NEW YORK (Reuters) - Countrywide Financial Corp CFC.N, the largest U.S. mortgage lender, offered on Tuesday to refinance or modify up to $16 billion in adjustable-rate mortgages through the end of 2008 to help about 82,000 borrowers who face higher payments stay in their homes.
Countrywide plans to offer new mortgages to 52,000 subprime borrowers with $10 billion in home loans. It also plans to modify $4 billion in loans for 20,000 prime and subprime borrowers who cannot refinance, and $2.2 billion in mortgages for 10,000 subprime borrowers who are already delinquent.
“It sounds positive,” said Kevin Stein, associate director of the California Reinvestment Coalition, a San Francisco group that has fought against unfair lending practices.
“Our frustration is that many financial institutions are saying the right things, but we’re not seeing the results on the ground. Eighty-two thousand customers is a small number compared with the hundreds of thousands industrywide who face foreclosure.”
Rates on 2 million mortgages will rise by the end of 2008, and one-fourth of affected homes may face foreclosure, according to the U.S. Department of Housing and Urban Development.
Last week, Treasury Secretary Henry Paulson called the nation’s housing crisis “the most significant current risk” to the economy.
Countrywide’s program covers so-called 2/28 and 3/27 subprime mortgages, which carry rates that are fixed for two or three years, and float thereafter. Industrywide, many such loans carried low initial “teaser” rates.
Steve Bailey, a Countrywide senior managing director of loan administration, said on a conference call that action was needed because of a “slow but steady, very unpredictable” decline in home prices that may not be over, and because borrowers are finding it more difficult to obtain credit.
“Those two events were significant, and those changed the landscape,” he said. “That’s the ‘why now.’”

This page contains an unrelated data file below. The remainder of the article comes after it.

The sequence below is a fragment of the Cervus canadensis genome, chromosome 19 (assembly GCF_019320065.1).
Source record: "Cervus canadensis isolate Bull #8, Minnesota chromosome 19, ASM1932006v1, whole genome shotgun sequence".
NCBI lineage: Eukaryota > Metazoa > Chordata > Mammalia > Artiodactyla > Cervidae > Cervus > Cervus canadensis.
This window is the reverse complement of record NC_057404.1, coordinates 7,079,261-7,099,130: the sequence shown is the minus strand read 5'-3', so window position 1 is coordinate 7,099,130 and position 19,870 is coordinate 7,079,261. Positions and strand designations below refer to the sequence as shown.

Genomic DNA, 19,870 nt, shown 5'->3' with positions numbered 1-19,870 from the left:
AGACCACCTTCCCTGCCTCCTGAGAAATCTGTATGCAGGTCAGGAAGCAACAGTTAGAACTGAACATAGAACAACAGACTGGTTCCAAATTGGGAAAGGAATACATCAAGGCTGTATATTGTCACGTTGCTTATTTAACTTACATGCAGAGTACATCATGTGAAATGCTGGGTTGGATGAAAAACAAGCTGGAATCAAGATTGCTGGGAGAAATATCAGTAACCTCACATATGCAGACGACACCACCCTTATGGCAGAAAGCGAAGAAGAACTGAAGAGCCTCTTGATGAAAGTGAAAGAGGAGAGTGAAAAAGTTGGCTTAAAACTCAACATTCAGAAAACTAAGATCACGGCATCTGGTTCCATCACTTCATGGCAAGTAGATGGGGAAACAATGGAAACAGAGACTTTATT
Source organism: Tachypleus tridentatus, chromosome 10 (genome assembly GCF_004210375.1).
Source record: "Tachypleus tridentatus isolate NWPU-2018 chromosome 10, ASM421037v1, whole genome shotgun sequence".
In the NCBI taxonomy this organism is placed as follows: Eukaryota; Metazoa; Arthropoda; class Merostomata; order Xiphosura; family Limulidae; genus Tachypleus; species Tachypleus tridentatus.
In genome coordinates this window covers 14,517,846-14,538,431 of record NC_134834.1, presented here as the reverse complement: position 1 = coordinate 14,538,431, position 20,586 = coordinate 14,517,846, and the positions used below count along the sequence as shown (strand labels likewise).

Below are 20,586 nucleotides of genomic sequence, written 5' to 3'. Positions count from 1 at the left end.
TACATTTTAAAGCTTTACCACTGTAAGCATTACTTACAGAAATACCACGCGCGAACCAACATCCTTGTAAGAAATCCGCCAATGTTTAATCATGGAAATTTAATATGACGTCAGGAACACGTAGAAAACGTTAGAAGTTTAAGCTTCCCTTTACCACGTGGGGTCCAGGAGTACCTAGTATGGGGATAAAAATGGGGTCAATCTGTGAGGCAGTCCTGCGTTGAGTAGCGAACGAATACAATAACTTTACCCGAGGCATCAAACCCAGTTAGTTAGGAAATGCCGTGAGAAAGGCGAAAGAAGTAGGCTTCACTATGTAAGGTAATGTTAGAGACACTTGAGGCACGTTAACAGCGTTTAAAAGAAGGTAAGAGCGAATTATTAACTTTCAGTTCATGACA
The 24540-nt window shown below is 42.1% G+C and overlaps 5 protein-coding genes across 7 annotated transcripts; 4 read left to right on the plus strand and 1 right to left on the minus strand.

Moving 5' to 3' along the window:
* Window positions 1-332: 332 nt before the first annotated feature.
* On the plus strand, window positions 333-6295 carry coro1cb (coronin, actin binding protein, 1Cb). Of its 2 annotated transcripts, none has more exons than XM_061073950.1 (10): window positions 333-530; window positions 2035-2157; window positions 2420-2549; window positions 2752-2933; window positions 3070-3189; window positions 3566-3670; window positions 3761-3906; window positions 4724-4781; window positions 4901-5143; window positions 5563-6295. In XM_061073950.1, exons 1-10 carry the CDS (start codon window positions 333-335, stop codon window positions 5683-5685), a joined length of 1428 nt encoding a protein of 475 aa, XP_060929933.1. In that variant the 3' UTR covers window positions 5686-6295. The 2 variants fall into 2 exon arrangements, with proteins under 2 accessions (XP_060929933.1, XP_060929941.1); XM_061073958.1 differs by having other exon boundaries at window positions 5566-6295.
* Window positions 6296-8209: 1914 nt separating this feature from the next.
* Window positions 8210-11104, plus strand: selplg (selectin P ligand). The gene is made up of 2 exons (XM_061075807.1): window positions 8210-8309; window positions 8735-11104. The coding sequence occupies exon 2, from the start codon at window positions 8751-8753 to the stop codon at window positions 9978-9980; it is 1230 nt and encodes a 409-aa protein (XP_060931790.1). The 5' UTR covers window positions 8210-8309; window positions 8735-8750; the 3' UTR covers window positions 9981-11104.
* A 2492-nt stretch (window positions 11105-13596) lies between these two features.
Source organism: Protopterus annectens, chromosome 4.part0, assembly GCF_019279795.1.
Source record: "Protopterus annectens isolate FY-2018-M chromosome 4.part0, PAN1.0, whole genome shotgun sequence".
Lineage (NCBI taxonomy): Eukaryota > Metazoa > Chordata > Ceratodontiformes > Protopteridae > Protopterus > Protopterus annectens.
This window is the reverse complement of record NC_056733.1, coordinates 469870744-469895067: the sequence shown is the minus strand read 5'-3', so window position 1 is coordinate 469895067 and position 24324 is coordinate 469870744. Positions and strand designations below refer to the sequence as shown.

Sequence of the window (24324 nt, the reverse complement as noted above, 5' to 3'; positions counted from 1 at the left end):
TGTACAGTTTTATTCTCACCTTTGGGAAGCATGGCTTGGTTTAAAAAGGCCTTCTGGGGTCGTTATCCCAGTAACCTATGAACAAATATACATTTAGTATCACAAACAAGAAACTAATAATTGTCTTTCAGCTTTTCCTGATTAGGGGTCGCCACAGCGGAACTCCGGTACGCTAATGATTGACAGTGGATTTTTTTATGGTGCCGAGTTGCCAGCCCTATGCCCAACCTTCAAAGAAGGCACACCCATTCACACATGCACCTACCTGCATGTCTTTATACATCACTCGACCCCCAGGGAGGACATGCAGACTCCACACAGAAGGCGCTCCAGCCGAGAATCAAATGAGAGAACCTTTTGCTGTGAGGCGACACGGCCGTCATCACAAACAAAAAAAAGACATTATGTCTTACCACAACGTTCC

Calabasas, California-based Countrywide said it has helped 31,000 subprime borrowers convert their loans into more than $5 billion in prime, fixed-rate loans this year. Subprime mortgages go to people with weaker credit.
The company has said it services $1.46 trillion in home loans. As of June 30, payments were at least 30 days late on one in five “nonprime” loans it serviced.
“Unprecedented times call for unprecedented remedies,” Chief Operating Officer David Sambol said in a statement.
SMALLER, SAFER LOANS
Like many rivals, Countrywide has been criticized for feeding the housing slump by putting Americans into mortgages they could not afford. It made $468.2 billion in mortgage loans in 2006, including $40.6 billion in “nonprime” mortgages.
Investors have also criticized Chief Executive Angelo Mozilo for selling well over $100 million in Countrywide stock as the housing boom was cresting.
The housing slump has hurt Countrywide. This summer, it struggled to raise cash and set plans to cut up to 12,000 jobs as lending slowed. Analysts, on average, expect it to post a third-quarter loss that may exceed $770 million on Friday.
Countrywide is now emphasizing smaller, higher-quality loans. It stopped making most subprime mortgages, and adjustable-rate loan funding slid 76 percent in September. Overall mortgage volume that month fell 44 percent.
Congress is considering legislation to require lenders to put borrowers in affordable loans, rather than loans that are more profitable, and to let homeowners sue Wall Street firms that securitized loans that should never have been made.
The company’s shares closed Tuesday down 63 cents, or 4 percent, at $15.05 on the New York Stock Exchange. They have fallen 65 percent this year.
Additional reporting by Ankur Relia in Bangalore
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